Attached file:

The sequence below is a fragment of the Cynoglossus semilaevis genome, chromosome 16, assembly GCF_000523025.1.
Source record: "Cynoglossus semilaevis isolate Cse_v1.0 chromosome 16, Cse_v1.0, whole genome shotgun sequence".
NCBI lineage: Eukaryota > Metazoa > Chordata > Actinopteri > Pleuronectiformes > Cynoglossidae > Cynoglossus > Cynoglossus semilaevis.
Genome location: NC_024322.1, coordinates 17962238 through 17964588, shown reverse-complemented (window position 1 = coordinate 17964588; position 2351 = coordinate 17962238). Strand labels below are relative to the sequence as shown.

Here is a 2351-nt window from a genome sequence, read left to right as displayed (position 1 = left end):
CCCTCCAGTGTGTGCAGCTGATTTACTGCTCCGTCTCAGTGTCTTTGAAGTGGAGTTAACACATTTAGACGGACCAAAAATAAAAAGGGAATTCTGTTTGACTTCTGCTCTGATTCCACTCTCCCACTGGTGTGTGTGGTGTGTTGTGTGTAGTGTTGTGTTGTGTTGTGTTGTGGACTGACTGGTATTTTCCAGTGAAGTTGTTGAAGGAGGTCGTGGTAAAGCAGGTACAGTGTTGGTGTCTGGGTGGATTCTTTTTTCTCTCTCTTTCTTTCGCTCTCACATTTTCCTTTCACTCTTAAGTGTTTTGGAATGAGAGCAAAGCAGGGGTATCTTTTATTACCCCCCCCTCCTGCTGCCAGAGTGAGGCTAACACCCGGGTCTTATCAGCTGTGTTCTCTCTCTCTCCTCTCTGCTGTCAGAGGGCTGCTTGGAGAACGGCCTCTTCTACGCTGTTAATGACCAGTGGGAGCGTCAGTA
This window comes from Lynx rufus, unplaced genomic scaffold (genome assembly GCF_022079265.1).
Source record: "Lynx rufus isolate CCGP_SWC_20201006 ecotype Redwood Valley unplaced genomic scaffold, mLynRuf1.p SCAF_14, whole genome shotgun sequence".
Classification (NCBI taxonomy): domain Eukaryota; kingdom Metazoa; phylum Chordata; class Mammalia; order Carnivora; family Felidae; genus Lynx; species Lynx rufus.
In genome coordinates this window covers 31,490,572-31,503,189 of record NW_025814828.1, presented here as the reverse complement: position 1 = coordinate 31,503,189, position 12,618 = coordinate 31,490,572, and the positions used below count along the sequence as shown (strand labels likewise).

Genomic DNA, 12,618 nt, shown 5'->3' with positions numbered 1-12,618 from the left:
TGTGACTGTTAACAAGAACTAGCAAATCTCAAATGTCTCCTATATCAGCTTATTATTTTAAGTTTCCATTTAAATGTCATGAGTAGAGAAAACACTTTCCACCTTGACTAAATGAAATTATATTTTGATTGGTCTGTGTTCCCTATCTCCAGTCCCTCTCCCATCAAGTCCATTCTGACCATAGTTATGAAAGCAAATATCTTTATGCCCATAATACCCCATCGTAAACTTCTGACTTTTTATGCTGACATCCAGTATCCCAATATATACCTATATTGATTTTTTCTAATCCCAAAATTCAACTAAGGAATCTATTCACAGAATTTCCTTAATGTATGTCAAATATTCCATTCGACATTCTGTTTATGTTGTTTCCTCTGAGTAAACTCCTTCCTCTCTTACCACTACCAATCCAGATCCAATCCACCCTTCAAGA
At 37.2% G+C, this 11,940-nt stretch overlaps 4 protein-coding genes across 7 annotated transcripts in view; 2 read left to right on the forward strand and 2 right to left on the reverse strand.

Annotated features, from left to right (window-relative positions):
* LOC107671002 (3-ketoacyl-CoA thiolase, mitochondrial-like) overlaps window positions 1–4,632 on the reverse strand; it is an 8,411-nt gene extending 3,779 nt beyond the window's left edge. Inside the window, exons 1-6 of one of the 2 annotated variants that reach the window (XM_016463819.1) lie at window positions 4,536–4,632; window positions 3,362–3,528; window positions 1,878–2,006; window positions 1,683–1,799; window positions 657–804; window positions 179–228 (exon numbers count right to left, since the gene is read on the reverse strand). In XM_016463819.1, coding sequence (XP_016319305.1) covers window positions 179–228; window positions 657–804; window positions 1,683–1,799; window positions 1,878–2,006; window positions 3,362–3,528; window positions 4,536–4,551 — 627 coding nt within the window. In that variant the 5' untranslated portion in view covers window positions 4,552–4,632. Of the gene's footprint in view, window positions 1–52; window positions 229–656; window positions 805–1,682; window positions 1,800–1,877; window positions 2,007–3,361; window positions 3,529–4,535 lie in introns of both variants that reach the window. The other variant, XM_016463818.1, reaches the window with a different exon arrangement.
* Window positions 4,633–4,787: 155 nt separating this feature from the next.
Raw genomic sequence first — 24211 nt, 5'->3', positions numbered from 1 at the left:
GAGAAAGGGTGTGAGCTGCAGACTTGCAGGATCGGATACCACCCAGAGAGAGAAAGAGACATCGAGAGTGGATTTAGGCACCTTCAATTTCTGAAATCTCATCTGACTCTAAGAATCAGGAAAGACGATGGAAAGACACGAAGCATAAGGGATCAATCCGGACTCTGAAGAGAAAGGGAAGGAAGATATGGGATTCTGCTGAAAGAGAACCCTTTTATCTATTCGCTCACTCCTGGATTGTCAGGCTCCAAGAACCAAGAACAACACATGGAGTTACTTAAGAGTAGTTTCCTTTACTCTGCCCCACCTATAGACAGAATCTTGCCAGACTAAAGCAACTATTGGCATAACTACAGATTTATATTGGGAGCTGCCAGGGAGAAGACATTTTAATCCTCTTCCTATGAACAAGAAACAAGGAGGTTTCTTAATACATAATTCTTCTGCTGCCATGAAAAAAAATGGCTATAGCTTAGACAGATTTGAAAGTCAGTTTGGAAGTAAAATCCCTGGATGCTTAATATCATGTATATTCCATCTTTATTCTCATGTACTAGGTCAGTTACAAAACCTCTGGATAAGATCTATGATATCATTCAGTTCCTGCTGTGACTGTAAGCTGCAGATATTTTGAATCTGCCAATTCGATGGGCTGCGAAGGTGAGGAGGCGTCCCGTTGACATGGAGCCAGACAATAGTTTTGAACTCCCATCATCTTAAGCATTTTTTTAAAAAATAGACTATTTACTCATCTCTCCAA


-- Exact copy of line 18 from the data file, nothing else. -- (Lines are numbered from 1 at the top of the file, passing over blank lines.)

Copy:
GAGAAAGGGTGTGAGCTGCAGACTTGCAGGATCGGATACCACCCAGAGAGAGAAAGAGACATCGAGAGTGGATTTAGGCACCTTCAATTTCTGAAATCTCATCTGACTCTAAGAATCAGGAAAGACGATGGAAAGACACGAAGCATAAGGGATCAATCCGGACTCTGAAGAGAAAGGGAAGGAAGATATGGGATTCTGCTGAAAGAGAACCCTTTTATCTATTCGCTCACTCCTGGATTGTCAGGCTCCAAGAACCAAGAACAACACATGGAGTTACTTAAGAGTAGTTTCCTTTACTCTGCCCCACCTATAGACAGAATCTTGCCAGACTAAAGCAACTATTGGCATAACTACAGATTTATATTGGGAGCTGCCAGGGAGAAGACATTTTAATCCTCTTCCTATGAACAAGAAACAAGGAGGTTTCTTAATACATAATTCTTCTGCTGCCATGAAAAAAAATGGCTATAGCTTAGACAGATTTGAAAGTCAGTTTGGAAGTAAAATCCCTGGATGCTTAATATCATGTATATTCCATCTTTATTCTCATGTACTAGGTCAGTTACAAAACCTCTGGATAAGATCTATGATATCATTCAGTTCCTGCTGTGACTGTAAGCTGCAGATATTTTGAATCTGCCAATTCGATGGGCTGCGAAGGTGAGGAGGCGTCCCGTTGACATGGAGCCAGACAATAGTTTTGAACTCCCATCATCTTAAGCATTTTTTTAAAAAATAGACTATTTACTCATCTCTCCAA